Future Interrupted: All That Science Fiction Allows
Interzone #262 is a thing in the world. Those desirous of their own copies are urged to visit the TTA Press website, Smashwords or any purveyor of eBooks with a search bar and a robust commitment to science fiction.
This issue’s non-fiction is typically excellent. Nina Allan kicks things off by considering the ‘One Book a Year’ publishing model imposed on most contracted authors and how the pressure to deliver a new book every twelve months serves to bridle the impulse to innovate or experiment. Allan’s piece rather reminded me of this quick trip delivered via M. John Harrison’s blog:
Why are genre writers so desperate to convince? Treat ’em mean keep ’em keen seems to be lost advice. The result is chapter after opening chapter of needy, to which the experienced reader is only going to react with contempt.
Timidity is a learned response to the condition of selling your work to companies that no longer believe in your product. If your editor and publisher don’t believe in your process, why should you?
Other excellent non-fic in this month’s issue include Andy Hedgecock’s interview with Dave Hutchinson as well as his double-review of Europe in Autumn and Europe of Midnight (which are both sensational). Also excellent is Nick Lowe’s bravura critique of Star Wars: The Force Awakens (which is not in the least bit sensational):
In the meantime, for everyone missing Christmas 1977, here’s a beardy bloke in long robes to help with who’s naughty and nice, because in Disney’s new contracted universe every Christmas from now to ever and ever will be a Star Wars Christmas. May the force be with us all.
I share many of Lowe’s misgivings about the film’s haphazard plotting, nonsensical world-building and general sense of hugely expensive slapdashery.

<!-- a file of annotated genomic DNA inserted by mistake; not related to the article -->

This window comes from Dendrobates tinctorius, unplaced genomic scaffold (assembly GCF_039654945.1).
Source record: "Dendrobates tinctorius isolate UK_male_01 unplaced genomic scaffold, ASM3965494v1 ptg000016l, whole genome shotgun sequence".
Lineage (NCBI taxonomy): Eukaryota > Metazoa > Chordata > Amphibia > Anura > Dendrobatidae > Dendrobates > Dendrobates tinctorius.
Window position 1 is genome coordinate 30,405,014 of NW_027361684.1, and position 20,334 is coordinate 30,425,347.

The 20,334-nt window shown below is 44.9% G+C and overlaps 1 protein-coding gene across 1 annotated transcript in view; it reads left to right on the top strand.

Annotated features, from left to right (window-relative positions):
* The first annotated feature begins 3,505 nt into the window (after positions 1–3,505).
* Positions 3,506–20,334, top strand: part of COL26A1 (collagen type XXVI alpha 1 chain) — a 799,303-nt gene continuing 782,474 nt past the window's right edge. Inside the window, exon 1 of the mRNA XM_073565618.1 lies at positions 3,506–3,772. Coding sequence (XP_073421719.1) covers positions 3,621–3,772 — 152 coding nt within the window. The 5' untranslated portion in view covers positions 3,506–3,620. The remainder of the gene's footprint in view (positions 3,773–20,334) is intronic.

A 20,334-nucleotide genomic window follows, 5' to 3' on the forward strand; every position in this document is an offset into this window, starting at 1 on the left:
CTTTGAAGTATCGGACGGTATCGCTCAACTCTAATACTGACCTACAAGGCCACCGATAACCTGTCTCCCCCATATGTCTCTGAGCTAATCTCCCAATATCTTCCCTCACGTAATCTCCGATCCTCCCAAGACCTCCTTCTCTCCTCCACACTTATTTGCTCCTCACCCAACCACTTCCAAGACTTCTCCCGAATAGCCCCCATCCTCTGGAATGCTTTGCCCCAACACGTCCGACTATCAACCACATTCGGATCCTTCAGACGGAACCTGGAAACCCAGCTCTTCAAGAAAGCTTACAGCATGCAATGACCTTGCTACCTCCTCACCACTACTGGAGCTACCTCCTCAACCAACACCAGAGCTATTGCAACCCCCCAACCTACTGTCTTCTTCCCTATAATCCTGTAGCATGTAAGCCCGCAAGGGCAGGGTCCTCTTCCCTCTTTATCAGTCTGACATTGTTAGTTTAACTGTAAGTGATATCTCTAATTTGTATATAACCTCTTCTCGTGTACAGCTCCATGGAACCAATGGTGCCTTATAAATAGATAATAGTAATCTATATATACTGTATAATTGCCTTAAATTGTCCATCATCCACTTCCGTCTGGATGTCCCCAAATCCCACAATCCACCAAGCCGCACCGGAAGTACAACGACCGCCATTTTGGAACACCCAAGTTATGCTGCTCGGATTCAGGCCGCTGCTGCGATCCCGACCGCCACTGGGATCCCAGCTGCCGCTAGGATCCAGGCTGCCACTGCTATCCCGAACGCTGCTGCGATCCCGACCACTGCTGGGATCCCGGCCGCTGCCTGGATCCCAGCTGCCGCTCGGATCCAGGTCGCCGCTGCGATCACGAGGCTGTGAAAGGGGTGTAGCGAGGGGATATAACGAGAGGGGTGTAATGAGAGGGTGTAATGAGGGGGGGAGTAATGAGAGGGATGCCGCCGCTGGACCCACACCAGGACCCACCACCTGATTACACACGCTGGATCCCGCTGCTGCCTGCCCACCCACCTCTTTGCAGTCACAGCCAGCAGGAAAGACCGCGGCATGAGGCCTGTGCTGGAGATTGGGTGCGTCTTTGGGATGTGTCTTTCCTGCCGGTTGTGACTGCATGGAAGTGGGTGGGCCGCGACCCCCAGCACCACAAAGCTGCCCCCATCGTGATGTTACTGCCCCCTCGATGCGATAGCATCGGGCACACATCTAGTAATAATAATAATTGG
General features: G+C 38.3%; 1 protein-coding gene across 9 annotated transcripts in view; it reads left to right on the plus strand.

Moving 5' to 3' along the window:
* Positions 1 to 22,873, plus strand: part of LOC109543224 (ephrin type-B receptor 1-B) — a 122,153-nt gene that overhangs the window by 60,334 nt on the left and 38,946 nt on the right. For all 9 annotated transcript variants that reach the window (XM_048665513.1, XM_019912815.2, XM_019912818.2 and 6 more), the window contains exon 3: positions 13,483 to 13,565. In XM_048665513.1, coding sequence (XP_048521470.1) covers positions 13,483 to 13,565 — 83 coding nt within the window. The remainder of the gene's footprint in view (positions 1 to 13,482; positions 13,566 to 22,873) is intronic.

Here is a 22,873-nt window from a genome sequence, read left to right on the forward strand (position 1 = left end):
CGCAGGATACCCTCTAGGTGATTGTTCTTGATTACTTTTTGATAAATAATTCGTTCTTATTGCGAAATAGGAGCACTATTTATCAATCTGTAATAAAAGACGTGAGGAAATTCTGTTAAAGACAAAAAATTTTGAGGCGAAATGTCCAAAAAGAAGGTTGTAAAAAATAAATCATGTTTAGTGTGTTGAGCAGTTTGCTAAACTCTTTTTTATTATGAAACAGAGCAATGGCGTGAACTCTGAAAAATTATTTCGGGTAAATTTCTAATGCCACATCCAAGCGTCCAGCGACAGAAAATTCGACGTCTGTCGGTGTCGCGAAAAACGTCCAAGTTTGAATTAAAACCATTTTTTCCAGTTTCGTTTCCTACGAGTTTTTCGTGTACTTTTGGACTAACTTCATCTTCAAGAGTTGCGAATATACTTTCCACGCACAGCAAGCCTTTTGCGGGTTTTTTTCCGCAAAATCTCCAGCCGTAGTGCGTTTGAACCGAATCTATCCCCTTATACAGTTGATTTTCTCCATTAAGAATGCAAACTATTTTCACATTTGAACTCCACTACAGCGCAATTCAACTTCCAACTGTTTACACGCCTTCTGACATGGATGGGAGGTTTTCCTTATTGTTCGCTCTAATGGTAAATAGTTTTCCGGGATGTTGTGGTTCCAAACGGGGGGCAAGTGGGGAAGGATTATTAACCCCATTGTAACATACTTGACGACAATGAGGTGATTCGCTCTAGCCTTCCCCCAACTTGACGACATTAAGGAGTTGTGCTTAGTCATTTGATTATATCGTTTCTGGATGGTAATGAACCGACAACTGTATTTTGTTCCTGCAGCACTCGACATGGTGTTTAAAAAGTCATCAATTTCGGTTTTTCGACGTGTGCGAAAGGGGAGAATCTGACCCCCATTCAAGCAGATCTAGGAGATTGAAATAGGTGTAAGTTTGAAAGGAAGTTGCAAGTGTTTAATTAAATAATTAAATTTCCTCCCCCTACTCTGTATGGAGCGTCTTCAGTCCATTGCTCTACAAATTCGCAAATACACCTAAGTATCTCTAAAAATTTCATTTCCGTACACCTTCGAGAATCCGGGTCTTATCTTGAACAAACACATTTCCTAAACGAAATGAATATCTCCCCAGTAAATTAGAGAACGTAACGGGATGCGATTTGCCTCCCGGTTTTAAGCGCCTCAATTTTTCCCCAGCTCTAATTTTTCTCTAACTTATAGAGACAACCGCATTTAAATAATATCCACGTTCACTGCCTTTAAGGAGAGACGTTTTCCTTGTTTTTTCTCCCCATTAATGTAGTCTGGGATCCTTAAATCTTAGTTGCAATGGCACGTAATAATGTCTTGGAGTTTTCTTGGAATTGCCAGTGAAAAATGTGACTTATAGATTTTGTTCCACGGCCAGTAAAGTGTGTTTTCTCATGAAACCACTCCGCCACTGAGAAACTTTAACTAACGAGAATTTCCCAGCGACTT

Between Force Awakens and the horrors imposed upon the Star Trek franchise during his tenure, Abrams has emerged as a man not merely consumed by his own inner demons but a man intent upon using his considerable cultural reach to impose those demons on the rest of us. Normally, I’m a big fan of artists using their work as a form of therapy but every film Abrams produces inevitably winds up being hand-wavy inter-textual nonsense about how Daddy Issues.
It’s not just that Abrams is repeating himself, it’s that he’s repeating himself in a way that suggests complete psychological paralysis. Film after film features tedious self-inserts working to secure the respect of an older generation only to wind up trapped between the urge to please Daddy and the urge to murder him for his many crimes. Once Bad Dad is killed, the characters enjoy a moment of exhilaration as they finally achieve the responsibilities of adulthood. However, the next film in the franchise inevitably deposits them back at square one: Poised on the bring of adulthood, angry with Dad, and yet desperate for his respect.
Abrams’ refusal to let his own characters reach adulthood intersects with broader issues surrounding the infantilisation of adult audiences under contemporary capitalism and is manifest in a cloying devotion to the source material of the franchises with which Abrams works. Thus, Star Trek could not be made without the new actors being anointed by the original cast and Star Wars: The Force Awakens features endless scenes in which batons, swords, catchphrases and assorted bits of lore are passed from one generation to another. This shit is not just tedious, it is downright sinister as textual obsessions with nostalgia and parental love inevitably fuse with the orgy of consumerism that surrounds each and every one of Abrams’ films. You may never be able to win Daddy’s love but Mickey Mouse’s rates are surprisingly reasonable.
This month’s short fiction includes:
- “The Water-Walls of Enceladus” by Mercurio D. Rivera
- “Empty Planets” by Rahul Kanakia
- “Circa Diem” by Carole Johnstone
- “A Strangle Loop” by T.R. Napper
- “Dependent Assemblies” by Philip A. Suggars, and
- “Geologic” by Ian Sales.
The presence of Ian Sales’ story in this month’s issue has worked out nicely as “Geologic” is very much a story in the style of Sales’ Apollo Quartet, which is the subject of this month’s reprinted column…